Des Plaines River Trail—Route 60 to Route 22

Post by Jen Berlinghof

As the hours of daylight drastically shorten in November, the miles of our hike along the entire Des Plaines River Trail quickly stack up. The trek south along this stretch of the trail from Route 60 to Route 22 was summed up in the stillness of bare branches that were silhouetted against the sky and reflected back from mirrors of water in the surrounding floodplain forest.

The sepia tones of the season were punctuated every once in a while by burgundy sumac drupes—the burnt, exhausted color of late fall on its way out. These fruits make a fine meal for winter resident birds, including the red-bellied woodpeckers we watched as they hitched themselves up and down the crackled bark of old oak trees.

The goldenrod galls we saw along the trail during the summer had tarnished and dried, yet they still hold a live larva inside. These larvae are often discovered by downy woodpeckers, looking for an early winter treat. It looked like one woodpecker hit the larva jackpot, creating a cone-shaped opening big enough to accommodate its bill. Once it breaks through the hard stem casing, a downy will plunge its long, barbed tongue down the passageway to pull out the juicy, calorie-rich morsel living inside the gall.

As we pressed farther along the trail, we came across a large group of waterfowl feeding. There were mostly mallards and Canada geese, but we did spot a lone red-breasted merganser in the mix. The mallards and geese will stick around Lake County during the winter. However, the merganser was simply passing through, migrating from breeding grounds in northern Wisconsin and Canada to its winter home along the Gulf Coast. For many migratory species, long stretches of high quality “pit stops,” such as the Des Plaines River Trail and Greenway, are paramount to successful migration.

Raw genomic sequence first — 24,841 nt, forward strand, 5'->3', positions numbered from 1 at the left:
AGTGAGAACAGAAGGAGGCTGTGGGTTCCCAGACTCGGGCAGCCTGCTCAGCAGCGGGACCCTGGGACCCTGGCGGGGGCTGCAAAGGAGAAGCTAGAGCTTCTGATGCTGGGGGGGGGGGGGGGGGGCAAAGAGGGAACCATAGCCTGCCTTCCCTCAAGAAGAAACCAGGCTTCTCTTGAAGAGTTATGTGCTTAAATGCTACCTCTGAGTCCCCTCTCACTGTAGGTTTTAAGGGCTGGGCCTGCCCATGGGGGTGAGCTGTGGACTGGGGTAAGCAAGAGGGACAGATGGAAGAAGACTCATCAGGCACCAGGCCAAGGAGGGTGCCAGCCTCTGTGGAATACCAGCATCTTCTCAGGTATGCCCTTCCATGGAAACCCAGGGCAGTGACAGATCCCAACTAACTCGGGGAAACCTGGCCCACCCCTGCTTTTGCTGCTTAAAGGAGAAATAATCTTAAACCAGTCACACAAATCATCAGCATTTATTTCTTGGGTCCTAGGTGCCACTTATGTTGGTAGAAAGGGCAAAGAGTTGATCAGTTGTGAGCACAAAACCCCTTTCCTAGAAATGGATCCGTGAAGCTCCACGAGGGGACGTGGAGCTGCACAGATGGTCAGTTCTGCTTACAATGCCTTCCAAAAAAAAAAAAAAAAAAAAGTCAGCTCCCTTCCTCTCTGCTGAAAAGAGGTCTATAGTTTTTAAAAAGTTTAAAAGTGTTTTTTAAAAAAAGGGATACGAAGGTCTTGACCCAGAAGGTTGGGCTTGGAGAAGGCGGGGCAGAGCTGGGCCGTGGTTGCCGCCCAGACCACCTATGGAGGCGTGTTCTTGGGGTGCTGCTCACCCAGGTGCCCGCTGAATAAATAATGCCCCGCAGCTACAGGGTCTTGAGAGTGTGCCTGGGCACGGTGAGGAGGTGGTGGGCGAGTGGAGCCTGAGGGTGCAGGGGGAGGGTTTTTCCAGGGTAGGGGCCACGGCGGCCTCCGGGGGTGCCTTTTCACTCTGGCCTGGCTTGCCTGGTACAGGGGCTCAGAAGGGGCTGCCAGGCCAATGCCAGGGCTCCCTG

Three low-head dams within the Des Plaines River in Lake County have caused a decline in habitat quality by deterring the natural movement of fish, altering normal river flow and impacting the surrounding floodplain. The dams’ low profiles are also a potential hazard to paddlers.

The dam at the Ryerson Conservation Area was removed in 2011 and replaced with a small riffle feature. Fish surveys show that current-loving species have recolonized the river above the former dam, which was shallow and slow-moving before removal. The dams at Captain Daniel Wright Woods (seen in the photo above) and MacArthur Woods will also be removed to restore a free-flowing river throughout Lake County. This will most certainly attract more migratory, fish-loving waterfowl like the merganser to this oasis.

After crossing the bridge into Half Day Forest Preserve, we came upon an open area with a few ponds and discovered that a meadow vole had been hard at work in preparation for winter. This small rodent seemed to have stripped seeds of the cattail plant (near my hand in the picture above), creating a carpeted “welcome mat” of sorts to its tunnel entrance. Voles stay active all winter long, scurrying under the snow in grassy tunnels.

We stopped multiple times along the trail to inspect small trees that had been recently scraped and shredded—a sure sign that white-tailed deer mating season, also called “rut,” was underway. A buck uses its antlers to strip bark off small trees, creating a “rub.” Rubbing sheds the velvet from a buck’s antlers, strengthens his neck muscles, and leaves a scent that is used for communication.

During their mating season in November, white-tailed deer are very active and sightings of these large mammals increase. Right before we ended our hike for the day, we were treated to a view of a one-antlered buck, crossing the trail right in front of us. Males shed their antlers each year after a drop in hormone levels, and this fella was already halfway there. As we wound southeast, staying on the Des Plaines River Trail, the buck headed south along his own well-worn path.

We crossed Route 22 near the Lincolnshire Police Department to finish our hike for the day, just as rain was starting to fall. We are now within reach of the trail’s end at the county line. We invite you to discover with us how the final stretch will look under the cover of January weather later this winter. Stay tuned!

Notes from our hike:


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